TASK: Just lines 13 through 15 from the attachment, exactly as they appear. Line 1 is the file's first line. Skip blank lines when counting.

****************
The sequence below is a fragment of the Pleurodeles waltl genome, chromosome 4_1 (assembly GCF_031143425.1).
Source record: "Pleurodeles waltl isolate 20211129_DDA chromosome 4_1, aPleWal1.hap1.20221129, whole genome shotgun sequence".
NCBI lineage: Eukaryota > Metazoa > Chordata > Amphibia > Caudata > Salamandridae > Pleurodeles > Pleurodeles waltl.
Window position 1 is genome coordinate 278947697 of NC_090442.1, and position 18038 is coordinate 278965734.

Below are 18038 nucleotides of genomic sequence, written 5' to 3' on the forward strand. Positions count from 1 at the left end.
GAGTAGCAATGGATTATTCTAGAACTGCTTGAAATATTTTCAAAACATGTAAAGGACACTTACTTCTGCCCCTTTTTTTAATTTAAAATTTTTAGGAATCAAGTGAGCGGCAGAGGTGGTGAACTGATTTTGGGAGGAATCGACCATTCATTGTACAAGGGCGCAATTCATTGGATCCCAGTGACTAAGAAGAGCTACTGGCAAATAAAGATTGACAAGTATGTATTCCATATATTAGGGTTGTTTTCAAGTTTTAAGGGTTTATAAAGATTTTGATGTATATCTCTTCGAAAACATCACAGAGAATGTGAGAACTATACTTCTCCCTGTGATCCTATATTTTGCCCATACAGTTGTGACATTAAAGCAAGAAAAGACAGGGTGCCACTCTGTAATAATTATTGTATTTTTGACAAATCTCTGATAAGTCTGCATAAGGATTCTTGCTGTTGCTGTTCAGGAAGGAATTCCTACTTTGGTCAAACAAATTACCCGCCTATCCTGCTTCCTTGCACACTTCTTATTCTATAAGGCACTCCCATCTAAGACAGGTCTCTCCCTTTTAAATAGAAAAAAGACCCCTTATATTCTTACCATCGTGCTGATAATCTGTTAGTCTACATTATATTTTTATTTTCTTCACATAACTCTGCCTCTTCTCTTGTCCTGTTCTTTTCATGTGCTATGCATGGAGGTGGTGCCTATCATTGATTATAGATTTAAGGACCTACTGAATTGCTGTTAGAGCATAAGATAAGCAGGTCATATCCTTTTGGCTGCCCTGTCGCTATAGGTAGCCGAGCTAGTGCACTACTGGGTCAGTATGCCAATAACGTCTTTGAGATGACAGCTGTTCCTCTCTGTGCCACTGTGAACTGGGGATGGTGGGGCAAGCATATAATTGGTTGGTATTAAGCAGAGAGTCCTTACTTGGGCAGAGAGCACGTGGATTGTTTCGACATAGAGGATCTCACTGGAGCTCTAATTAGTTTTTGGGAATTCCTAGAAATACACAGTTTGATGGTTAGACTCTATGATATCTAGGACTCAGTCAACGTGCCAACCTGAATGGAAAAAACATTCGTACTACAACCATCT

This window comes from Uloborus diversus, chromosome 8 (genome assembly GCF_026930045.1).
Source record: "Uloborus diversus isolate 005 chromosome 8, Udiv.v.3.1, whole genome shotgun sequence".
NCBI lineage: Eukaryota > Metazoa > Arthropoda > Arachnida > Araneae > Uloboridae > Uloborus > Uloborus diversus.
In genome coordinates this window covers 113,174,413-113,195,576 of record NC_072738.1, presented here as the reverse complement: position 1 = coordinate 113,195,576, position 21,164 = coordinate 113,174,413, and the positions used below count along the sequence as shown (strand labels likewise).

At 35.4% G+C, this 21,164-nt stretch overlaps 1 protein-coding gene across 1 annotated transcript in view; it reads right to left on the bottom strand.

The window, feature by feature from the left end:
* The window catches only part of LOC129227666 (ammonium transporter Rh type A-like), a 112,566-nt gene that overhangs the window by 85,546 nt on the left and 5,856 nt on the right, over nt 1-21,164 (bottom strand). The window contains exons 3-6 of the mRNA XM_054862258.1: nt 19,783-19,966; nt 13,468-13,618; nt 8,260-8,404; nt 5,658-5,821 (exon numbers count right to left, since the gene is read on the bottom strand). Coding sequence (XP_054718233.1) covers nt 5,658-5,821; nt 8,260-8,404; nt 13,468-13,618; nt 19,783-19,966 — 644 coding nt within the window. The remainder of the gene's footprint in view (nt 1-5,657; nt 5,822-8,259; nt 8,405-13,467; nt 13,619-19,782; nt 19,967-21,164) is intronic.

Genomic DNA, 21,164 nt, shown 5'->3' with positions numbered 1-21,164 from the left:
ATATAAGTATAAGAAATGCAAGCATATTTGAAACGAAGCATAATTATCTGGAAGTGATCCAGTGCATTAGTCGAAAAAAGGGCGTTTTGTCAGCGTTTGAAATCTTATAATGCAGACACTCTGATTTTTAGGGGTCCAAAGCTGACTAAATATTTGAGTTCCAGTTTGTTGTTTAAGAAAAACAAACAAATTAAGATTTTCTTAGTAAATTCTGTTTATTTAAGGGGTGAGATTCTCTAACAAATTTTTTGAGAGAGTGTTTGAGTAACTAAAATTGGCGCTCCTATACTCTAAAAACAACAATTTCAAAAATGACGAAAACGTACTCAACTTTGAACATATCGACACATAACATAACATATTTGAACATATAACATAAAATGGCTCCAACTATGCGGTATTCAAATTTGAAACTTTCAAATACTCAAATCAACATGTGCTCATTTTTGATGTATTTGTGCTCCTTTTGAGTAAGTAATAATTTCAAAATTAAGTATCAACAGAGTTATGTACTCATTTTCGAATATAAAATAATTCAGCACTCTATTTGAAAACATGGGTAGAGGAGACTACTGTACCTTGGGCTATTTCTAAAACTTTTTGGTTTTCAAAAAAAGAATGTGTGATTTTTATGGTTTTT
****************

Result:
* The window catches only part of LOC129227666 (ammonium transporter Rh type A-like), a 112,566-nt gene that overhangs the window by 85,546 nt on the left and 5,856 nt on the right, over nt 1-21,164 (bottom strand). The window contains exons 3-6 of the mRNA XM_054862258.1: nt 19,783-19,966; nt 13,468-13,618; nt 8,260-8,404; nt 5,658-5,821 (exon numbers count right to left, since the gene is read on the bottom strand). Coding sequence (XP_054718233.1) covers nt 5,658-5,821; nt 8,260-8,404; nt 13,468-13,618; nt 19,783-19,966 — 644 coding nt within the window. The remainder of the gene's footprint in view (nt 1-5,657; nt 5,822-8,259; nt 8,405-13,467; nt 13,619-19,782; nt 19,967-21,164) is intronic.

Genomic DNA, 21,164 nt, shown 5'->3' with positions numbered 1-21,164 from the left:
ATATAAGTATAAGAAATGCAAGCATATTTGAAACGAAGCATAATTATCTGGAAGTGATCCAGTGCATTAGTCGAAAAAAGGGCGTTTTGTCAGCGTTTGAAATCTTATAATGCAGACACTCTGATTTTTAGGGGTCCAAAGCTGACTAAATATTTGAGTTCCAGTTTGTTGTTTAAGAAAAACAAACAAATTAAGATTTTCTTAGTAAATTCTGTTTATTTAAGGGGTGAGATTCTCTAACAAATTTTTTGAGAGAGTGTTTGAGTAACTAAAATTGGCGCTCCTATACTCTAAAAACAACAATTTCAAAAATGACGAAAACGTACTCAACTTTGAACATATCGACACATAACATAACATATTTGAACATATAACATAAAATGGCTCCAACTATGCGGTATTCAAATTTGAAACTTTCAAATACTCAAATCAACATGTGCTCATTTTTGATGTATTTGTGCTCCTTTTGAGTAAGTAATAATTTCAAAATTAAGTATCAACAGAGTTATGTACTCATTTTCGAATATAAAATAATTCAGCACTCTATTTGAAAACATGGGTAGAGGAGACTACTGTACCTTGGGCTATTTCTAAAACTTTTTGGTTTTCAAAAAAAGAATGTGTGATTTTTATGGTTTTT